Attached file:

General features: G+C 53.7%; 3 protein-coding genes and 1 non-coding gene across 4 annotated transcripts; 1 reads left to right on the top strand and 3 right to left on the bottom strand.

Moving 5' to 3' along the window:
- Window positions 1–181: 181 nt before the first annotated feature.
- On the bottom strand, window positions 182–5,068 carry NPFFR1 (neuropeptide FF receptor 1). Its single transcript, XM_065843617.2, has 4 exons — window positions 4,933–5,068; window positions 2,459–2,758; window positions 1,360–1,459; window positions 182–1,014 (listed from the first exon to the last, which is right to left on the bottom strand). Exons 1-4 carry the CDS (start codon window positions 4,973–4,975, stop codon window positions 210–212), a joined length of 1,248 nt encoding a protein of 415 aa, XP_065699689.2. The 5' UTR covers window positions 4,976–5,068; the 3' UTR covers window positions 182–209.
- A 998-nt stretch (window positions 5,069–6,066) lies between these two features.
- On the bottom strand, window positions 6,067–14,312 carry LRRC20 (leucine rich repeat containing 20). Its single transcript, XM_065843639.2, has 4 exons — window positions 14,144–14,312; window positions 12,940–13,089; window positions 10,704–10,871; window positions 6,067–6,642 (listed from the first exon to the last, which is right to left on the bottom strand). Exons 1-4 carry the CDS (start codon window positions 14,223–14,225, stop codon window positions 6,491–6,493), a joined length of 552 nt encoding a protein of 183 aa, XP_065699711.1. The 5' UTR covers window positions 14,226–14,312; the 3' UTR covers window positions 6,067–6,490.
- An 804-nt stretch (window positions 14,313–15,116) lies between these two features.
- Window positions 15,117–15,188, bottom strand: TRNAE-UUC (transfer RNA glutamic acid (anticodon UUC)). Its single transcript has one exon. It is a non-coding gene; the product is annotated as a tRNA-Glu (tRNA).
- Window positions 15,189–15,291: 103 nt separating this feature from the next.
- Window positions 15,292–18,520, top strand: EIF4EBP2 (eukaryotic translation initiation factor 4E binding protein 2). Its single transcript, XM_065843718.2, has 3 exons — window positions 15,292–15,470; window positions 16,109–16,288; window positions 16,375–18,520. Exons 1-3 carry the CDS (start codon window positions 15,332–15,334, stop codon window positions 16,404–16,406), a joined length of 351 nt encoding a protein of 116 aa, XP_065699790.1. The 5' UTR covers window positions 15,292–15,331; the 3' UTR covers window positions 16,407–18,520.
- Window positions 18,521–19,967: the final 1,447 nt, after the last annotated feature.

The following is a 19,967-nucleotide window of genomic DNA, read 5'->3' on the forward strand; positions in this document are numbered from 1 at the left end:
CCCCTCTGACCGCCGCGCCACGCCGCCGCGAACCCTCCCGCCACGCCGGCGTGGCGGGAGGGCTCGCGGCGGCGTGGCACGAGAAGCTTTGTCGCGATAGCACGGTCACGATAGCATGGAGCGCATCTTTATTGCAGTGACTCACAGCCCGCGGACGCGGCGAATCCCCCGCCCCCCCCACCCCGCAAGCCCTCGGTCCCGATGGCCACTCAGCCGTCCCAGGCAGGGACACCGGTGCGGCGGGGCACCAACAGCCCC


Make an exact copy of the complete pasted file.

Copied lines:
General features: G+C 53.7%; 3 protein-coding genes and 1 non-coding gene across 4 annotated transcripts; 1 reads left to right on the top strand and 3 right to left on the bottom strand.

Moving 5' to 3' along the window:
- Window positions 1–181: 181 nt before the first annotated feature.
- On the bottom strand, window positions 182–5,068 carry NPFFR1 (neuropeptide FF receptor 1). Its single transcript, XM_065843617.2, has 4 exons — window positions 4,933–5,068; window positions 2,459–2,758; window positions 1,360–1,459; window positions 182–1,014 (listed from the first exon to the last, which is right to left on the bottom strand). Exons 1-4 carry the CDS (start codon window positions 4,973–4,975, stop codon window positions 210–212), a joined length of 1,248 nt encoding a protein of 415 aa, XP_065699689.2. The 5' UTR covers window positions 4,976–5,068; the 3' UTR covers window positions 182–209.
- A 998-nt stretch (window positions 5,069–6,066) lies between these two features.
- On the bottom strand, window positions 6,067–14,312 carry LRRC20 (leucine rich repeat containing 20). Its single transcript, XM_065843639.2, has 4 exons — window positions 14,144–14,312; window positions 12,940–13,089; window positions 10,704–10,871; window positions 6,067–6,642 (listed from the first exon to the last, which is right to left on the bottom strand). Exons 1-4 carry the CDS (start codon window positions 14,223–14,225, stop codon window positions 6,491–6,493), a joined length of 552 nt encoding a protein of 183 aa, XP_065699711.1. The 5' UTR covers window positions 14,226–14,312; the 3' UTR covers window positions 6,067–6,490.
- An 804-nt stretch (window positions 14,313–15,116) lies between these two features.
- Window positions 15,117–15,188, bottom strand: TRNAE-UUC (transfer RNA glutamic acid (anticodon UUC)). Its single transcript has one exon. It is a non-coding gene; the product is annotated as a tRNA-Glu (tRNA).
- Window positions 15,189–15,291: 103 nt separating this feature from the next.
- Window positions 15,292–18,520, top strand: EIF4EBP2 (eukaryotic translation initiation factor 4E binding protein 2). Its single transcript, XM_065843718.2, has 3 exons — window positions 15,292–15,470; window positions 16,109–16,288; window positions 16,375–18,520. Exons 1-3 carry the CDS (start codon window positions 15,332–15,334, stop codon window positions 16,404–16,406), a joined length of 351 nt encoding a protein of 116 aa, XP_065699790.1. The 5' UTR covers window positions 15,292–15,331; the 3' UTR covers window positions 16,407–18,520.
- Window positions 18,521–19,967: the final 1,447 nt, after the last annotated feature.

The following is a 19,967-nucleotide window of genomic DNA, read 5'->3' on the forward strand; positions in this document are numbered from 1 at the left end:
CCCCTCTGACCGCCGCGCCACGCCGCCGCGAACCCTCCCGCCACGCCGGCGTGGCGGGAGGGCTCGCGGCGGCGTGGCACGAGAAGCTTTGTCGCGATAGCACGGTCACGATAGCATGGAGCGCATCTTTATTGCAGTGACTCACAGCCCGCGGACGCGGCGAATCCCCCGCCCCCCCCACCCCGCAAGCCCTCGGTCCCGATGGCCACTCAGCCGTCCCAGGCAGGGACACCGGTGCGGCGGGGCACCAACAGCCCC